Online bullying exposes children to dangers beyond the schoolyard


ANALYSIS:Cyberbullying happens in unsupervised spaces where normal social rules are suspended

THE TRAGIC death by suicide of 13-year-old Erin Gallagher in Donegal last weekend forces us, yet again, to question how we manage the complex issue of cyberbullying.

Bullying is fundamentally about exerting power and control and there will always be young people who want to deliberately hurt others because of their own personal unhappiness, jealousy or low self-esteem.

Research shows that boys tend to be more overtly physical in their bullying, whereas girls use more emotional and psychological bullying: snide comments, exclusion, undermining, etc.

Adolescent girls can be particularly vicious: they enjoy the immediate emotional response and they know how to hurt, in that they know how important appearances and being popular are for any teen, but psychologically they are too immature to appreciate fully the long-term impact of their actions.

Adult intervention is crucial in order to stop bullying. However, cyberbullying is taking place beyond the reach of adults in unsupervised places where normal social rules are suspended and children play out vicious witch-hunts without adult guidance.

Face-to-face bullying still goes on, and is deeply unpleasant, but somehow seems more manageable. Before texting and social networking sites existed, bullying was relatively predictable. Once identified there are strategies to deal with these situations and there is the possibility of resolution and moving on.

Cyberbullying doesn’t offer this containment or finality: there are too many people involved, the perpetrator can be anonymous and, even if the bullying is stopped, the comments remain forever in cyberspace.

Cyberspace creates a buffer between the bully and victim. The bully feels cocooned and removed from the situation, and does not feel the same level of responsibility and risk.

Cyberspace means that negative comments that might have previously been confined to a small group can now be commented on or supported by hundreds or thousands of strangers. The impact of the message on the victim gains strength in numbers, while the blame and responsibility for the comments is spread thinner.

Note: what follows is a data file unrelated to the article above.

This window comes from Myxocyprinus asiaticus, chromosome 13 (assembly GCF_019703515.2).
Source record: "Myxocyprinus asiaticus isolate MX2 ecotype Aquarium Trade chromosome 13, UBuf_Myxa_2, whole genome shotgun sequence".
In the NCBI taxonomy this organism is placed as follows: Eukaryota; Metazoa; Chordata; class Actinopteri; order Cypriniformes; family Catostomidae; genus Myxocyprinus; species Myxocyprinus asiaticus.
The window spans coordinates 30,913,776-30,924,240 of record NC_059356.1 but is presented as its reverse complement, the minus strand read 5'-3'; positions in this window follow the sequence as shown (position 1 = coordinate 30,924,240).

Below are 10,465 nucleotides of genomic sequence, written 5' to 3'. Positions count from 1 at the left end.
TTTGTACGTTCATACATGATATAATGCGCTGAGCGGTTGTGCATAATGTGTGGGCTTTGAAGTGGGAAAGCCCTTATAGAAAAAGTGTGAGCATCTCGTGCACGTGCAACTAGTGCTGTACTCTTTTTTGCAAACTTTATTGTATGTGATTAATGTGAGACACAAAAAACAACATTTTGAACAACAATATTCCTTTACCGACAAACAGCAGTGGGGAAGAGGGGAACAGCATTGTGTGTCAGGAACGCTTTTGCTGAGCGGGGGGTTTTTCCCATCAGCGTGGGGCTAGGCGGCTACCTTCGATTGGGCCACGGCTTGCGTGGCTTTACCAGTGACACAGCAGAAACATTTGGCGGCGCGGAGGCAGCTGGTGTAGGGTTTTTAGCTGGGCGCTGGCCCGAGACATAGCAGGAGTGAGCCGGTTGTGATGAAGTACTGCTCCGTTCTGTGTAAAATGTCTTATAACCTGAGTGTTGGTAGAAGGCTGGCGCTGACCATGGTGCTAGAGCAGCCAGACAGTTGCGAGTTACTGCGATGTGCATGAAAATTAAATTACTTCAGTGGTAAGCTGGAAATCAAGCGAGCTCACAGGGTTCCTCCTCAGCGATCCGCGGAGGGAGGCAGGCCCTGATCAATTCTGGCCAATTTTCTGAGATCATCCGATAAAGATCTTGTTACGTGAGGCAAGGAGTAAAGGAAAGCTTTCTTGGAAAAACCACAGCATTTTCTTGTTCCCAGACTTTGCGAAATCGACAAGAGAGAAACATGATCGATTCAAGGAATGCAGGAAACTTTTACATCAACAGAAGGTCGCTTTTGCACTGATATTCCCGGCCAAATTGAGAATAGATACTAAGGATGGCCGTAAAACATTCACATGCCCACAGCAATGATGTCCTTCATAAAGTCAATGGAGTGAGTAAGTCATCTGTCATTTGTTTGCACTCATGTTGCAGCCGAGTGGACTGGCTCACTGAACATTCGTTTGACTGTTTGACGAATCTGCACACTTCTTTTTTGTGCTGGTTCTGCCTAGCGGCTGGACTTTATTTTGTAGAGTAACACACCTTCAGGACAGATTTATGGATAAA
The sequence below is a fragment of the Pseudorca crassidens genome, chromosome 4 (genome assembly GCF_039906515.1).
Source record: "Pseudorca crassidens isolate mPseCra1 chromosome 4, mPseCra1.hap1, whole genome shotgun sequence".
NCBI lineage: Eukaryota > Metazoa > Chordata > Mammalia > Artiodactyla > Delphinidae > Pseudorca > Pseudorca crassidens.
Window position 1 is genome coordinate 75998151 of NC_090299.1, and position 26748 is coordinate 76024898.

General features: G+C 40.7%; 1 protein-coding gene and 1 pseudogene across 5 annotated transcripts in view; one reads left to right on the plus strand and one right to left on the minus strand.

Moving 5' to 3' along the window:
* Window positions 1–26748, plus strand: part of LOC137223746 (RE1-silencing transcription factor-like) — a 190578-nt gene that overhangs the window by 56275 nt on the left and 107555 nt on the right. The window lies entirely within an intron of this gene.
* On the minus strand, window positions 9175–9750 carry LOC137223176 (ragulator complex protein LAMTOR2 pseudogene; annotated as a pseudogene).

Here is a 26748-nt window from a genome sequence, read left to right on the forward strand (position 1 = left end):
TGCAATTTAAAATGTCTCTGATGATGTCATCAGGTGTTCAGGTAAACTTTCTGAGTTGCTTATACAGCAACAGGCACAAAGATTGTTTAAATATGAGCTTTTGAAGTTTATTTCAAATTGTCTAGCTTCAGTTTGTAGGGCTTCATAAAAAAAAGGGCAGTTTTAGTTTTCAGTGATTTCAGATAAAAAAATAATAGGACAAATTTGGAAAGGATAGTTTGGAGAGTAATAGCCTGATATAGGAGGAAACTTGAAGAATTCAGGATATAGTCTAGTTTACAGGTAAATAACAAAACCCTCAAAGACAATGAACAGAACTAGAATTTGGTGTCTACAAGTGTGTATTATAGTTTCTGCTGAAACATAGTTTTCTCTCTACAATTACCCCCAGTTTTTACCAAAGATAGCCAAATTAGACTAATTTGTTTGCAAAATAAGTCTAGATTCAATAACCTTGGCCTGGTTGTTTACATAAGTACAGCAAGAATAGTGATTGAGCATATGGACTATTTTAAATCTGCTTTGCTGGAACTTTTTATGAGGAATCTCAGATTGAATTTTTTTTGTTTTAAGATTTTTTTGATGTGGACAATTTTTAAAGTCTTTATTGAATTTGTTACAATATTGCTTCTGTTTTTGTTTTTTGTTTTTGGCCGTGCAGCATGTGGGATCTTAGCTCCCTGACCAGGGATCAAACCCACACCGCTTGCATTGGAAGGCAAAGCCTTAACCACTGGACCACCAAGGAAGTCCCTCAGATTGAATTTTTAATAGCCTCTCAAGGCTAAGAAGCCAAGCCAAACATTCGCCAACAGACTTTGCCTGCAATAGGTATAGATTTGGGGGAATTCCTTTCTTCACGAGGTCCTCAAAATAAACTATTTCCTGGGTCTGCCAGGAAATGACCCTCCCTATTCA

As this technology is increasingly being used by our children, the bullying can become unrelenting and pervasive. Bullying can be 24 hours a day and children are being bullied as they sit alone in their bedrooms.

Furthermore, the text comment, unlike the face-to-face, doesn’t vanish. Years ago, a bullying campaign in school over a compromising photo of a friend was resolved when I took the negatives and cut them up.

Now the photo would be posted and re-sent within minutes. Images and words are indelible and are there to be to be added to and signed up to by others, or revisited at a low moment by the victim.

Where does a child get an emotional break from this, or the space and time to gain a sense of perspective on the situation?

It’s easy for an adult to suggest that all the victim has to do is tell someone or, even more simply, suspend their Facebook or Twitter account. It’s not that straightforward.

Secrecy is a key element of bullying in that the “pact” of secrecy between the victim and perpetrator is what allows it to continue. Teens often don’t report cyberbullying, or any bullying, either through fear or shame. They are too embarrassed to share what has been said with their parents, or maybe they weren’t supposed to be using the website in the first place. They don’t suspend their accounts because this is what everyone else is doing.

Even if they can’t stop the comments, they want to know what is being said about them, and, just as Erin Gallagher did in her final hours, attempt to defend themselves and save face.

We all agree that teaching children to be responsible on the internet is vital. But this needs to go alongside the fundamental learning of personal responsibility an ownership of all our actions from an early age.

If your child adds an “LOL” or a “like” to a mean comment, they need to know that they are potentially contributing to bullying.

In an age of instant messaging and thoughtless retweeting and re-sending, our children need to be taught the fundamental skills of taking the time to process information and make a judgment before responding.

Teenagers will always want secret places to feel separate from their parents but we need to provide them with the skills to make good and balanced moral judgments wherever they find themselves.

Dr SARAH O'DOHERTYis a clinical neuropsychologist and agony aunt with Kiss magazine.